CSS Chosen as Startup of the Month by Comstock Magazine
West Sac agtech company turns organic trash into fertile treasure.
Daniel Morash doesn’t like to see bad food go to waste. In 2012, Morash and his brother, Dave, spent millions to launch CSS with one goal in mind: convert leftover organic material from supermarkets into a nutrient-rich soil amendment farmers could use to grow crops.
A typical supermarket throws away 600 pounds of food a day,” says Morash, the company’s CEO. “It’s no longer edible, but this organic material has a tremendous amount of nutrient value. The same stuff that keeps you and me alive can be used to stimulate organic life in the soil like bacteria, fungi, worms and insects.”
In December, CSS was chosen as one of 10 finalists for the Thrive Accelerator, a prestigious program from Silicon Valley Group and Forbes Magazine, designed to incentivize “smart” farming. The competition runs from Jan. 7 to March 4 in Salinas, culminating with a demo day. Morash looks forward to showing off his company’s unique recycling system.
To turn food scraps into fertile soil, CSS brings the leftover organic material to its West Sacramento plant before it rots. That waste gets heated, ground and pumped with enzymes to be broken down into its constituent elements. This process converts the old food into a homogeneous liquid fertilizer, pasteurized for safety. Farmers can use their own equipment to distribute the fertilizer through drip lines.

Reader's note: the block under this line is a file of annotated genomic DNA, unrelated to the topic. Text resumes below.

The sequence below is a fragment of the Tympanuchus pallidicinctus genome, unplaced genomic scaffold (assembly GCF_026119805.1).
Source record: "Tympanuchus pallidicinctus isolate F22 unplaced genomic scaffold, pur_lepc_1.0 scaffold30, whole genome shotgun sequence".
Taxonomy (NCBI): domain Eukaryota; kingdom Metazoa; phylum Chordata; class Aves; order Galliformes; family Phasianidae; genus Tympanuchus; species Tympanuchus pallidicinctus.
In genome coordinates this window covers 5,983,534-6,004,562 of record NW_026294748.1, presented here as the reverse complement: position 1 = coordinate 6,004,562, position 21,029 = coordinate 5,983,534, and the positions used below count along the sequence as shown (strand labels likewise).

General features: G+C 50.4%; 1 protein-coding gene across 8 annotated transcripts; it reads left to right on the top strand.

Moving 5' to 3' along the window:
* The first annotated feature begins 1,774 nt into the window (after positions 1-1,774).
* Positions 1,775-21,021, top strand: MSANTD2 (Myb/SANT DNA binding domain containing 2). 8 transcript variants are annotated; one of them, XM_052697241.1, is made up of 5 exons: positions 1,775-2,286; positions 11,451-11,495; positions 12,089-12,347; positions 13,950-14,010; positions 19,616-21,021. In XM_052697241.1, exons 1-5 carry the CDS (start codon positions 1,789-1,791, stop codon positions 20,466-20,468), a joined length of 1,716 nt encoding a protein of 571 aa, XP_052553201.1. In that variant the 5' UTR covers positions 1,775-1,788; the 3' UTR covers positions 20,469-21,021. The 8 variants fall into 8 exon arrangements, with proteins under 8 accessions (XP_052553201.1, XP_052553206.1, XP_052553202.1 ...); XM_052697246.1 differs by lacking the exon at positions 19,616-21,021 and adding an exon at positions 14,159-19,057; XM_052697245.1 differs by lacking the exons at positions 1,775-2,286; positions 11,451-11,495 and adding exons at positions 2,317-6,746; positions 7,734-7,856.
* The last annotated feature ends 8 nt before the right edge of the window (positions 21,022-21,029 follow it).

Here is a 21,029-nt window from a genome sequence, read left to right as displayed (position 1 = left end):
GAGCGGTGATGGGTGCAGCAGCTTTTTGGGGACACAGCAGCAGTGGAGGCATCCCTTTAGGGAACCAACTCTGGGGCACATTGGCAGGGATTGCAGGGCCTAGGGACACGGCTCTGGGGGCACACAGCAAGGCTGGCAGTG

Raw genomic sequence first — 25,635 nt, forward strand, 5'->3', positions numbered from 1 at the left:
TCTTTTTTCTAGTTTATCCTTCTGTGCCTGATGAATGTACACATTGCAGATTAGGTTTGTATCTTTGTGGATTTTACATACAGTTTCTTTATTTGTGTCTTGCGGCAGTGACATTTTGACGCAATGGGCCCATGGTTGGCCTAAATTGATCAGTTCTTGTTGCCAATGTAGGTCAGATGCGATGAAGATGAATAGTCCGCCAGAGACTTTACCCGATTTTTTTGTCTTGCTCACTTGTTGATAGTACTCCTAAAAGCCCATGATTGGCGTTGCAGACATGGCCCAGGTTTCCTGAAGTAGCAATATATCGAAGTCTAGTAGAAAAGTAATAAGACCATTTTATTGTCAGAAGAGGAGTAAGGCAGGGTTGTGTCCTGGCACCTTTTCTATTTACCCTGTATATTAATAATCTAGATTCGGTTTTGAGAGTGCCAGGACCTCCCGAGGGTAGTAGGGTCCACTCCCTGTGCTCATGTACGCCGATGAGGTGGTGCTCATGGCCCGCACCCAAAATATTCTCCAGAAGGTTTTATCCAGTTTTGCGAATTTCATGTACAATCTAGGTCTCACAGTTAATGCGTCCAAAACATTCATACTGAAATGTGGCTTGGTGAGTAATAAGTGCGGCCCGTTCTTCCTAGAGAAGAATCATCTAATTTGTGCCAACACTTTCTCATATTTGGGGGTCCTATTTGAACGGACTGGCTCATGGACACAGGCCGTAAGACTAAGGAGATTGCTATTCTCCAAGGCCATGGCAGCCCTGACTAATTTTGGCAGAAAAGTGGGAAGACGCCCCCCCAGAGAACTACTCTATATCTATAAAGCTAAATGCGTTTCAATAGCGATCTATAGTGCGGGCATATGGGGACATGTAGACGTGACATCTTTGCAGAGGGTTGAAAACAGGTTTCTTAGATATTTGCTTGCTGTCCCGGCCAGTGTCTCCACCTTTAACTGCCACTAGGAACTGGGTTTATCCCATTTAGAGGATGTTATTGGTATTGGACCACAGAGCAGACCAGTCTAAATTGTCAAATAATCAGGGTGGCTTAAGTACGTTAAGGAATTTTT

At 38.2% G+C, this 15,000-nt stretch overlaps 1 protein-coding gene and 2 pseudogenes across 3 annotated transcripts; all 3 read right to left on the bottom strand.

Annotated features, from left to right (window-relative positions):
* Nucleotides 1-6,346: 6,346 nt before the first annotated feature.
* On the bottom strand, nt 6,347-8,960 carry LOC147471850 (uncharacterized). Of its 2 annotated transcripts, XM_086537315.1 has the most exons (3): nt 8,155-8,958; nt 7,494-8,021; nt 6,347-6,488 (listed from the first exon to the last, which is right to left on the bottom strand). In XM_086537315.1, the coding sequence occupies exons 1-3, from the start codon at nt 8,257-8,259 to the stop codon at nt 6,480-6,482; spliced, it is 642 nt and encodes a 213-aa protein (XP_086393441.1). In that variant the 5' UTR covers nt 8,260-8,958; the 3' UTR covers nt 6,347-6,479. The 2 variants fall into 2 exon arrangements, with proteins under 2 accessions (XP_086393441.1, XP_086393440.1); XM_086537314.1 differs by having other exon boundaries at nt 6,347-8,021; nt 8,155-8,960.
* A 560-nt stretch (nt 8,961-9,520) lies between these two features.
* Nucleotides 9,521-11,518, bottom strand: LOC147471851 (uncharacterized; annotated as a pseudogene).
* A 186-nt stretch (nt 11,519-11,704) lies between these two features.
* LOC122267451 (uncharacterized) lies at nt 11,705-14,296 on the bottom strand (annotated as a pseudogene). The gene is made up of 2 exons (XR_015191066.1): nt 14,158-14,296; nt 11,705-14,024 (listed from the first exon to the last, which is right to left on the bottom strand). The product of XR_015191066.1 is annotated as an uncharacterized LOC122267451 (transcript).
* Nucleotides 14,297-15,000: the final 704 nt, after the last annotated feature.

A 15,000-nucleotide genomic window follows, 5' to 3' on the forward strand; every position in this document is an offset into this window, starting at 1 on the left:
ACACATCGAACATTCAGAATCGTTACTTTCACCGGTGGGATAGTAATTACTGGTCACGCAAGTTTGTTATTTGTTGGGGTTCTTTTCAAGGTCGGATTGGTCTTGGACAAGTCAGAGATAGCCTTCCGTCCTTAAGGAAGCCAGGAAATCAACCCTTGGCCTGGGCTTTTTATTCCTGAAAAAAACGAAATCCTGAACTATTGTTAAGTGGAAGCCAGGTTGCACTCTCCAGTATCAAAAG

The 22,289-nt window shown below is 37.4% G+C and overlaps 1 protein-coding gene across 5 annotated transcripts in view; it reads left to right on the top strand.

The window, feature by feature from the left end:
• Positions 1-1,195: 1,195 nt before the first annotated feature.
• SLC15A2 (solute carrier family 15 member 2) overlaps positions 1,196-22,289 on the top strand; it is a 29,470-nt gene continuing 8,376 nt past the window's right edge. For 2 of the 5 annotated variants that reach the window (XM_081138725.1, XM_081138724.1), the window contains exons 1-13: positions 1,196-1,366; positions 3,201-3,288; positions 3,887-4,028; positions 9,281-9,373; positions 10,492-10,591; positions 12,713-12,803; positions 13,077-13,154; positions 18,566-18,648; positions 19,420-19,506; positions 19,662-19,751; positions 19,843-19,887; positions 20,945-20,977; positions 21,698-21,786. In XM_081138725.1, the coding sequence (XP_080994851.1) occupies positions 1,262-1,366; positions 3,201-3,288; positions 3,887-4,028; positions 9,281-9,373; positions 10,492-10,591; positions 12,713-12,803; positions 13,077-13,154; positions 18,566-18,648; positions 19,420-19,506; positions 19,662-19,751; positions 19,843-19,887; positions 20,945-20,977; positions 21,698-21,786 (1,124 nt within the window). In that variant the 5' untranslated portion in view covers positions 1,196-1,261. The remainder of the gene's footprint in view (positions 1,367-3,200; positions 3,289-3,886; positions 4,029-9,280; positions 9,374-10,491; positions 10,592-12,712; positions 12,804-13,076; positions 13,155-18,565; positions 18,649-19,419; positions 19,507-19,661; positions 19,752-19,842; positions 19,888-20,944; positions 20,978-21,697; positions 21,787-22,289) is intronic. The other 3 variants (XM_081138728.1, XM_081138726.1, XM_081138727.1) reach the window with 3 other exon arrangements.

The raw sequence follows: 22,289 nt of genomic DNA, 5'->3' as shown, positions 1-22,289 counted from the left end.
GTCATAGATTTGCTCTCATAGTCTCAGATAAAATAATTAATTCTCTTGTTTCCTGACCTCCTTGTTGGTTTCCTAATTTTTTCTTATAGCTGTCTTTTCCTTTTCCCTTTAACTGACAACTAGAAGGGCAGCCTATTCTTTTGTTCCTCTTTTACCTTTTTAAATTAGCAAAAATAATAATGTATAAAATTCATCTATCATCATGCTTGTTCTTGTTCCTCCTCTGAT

Morash calls his system the “fork-to-farm” side of the farm-to-fork movement. He says the recycler will be helpful to supermarkets required to set up recycling services for organic waste starting next April, per Cal AB 1826. The non-chemical liquid fertilizer also has benefits for the environment, according to Edwin Lewis, associate dean for the College of Agricultural and Environmental Sciences at UC Davis.
Lewis has been working with CSS for the past three years, doing greenhouse trials, data analysis and regulatory tests. He says many growers use traditional fertilizers because they’re cheap. But they contain high levels of nitrate, which contaminates the soil and water and can also lead to pest population problems.
“California is very concerned with contamination,” Lewis says. “Having an alternative that’s not very high in nitrate can be a really positive thing.”
With his background in investment banking, energy and infrastructure, Morash was able to bring aboard 25 partners mostly through personal contacts. He also presented to various angel networks, and has had three rounds of investor opportunities so far.
CSS has been generating sales since 2013. This year, Morash has a goal of reaching $2 million in sales, a cash flow break-even point for the company. He’s currently in talks with retailers to sell his system as a home, lawn and garden product. But Morash understands that growth takes time.
“It’s always going to take you longer and require more money than you think,” he says. “You really have to live it and be willing to make big sacrifices.”
For Morash, one of those sacrifices includes commuting to California from his home in New Jersey. Rather than renting an apartment here on the West Coast, he chooses to live at Comfort Suites in Dixon to save money.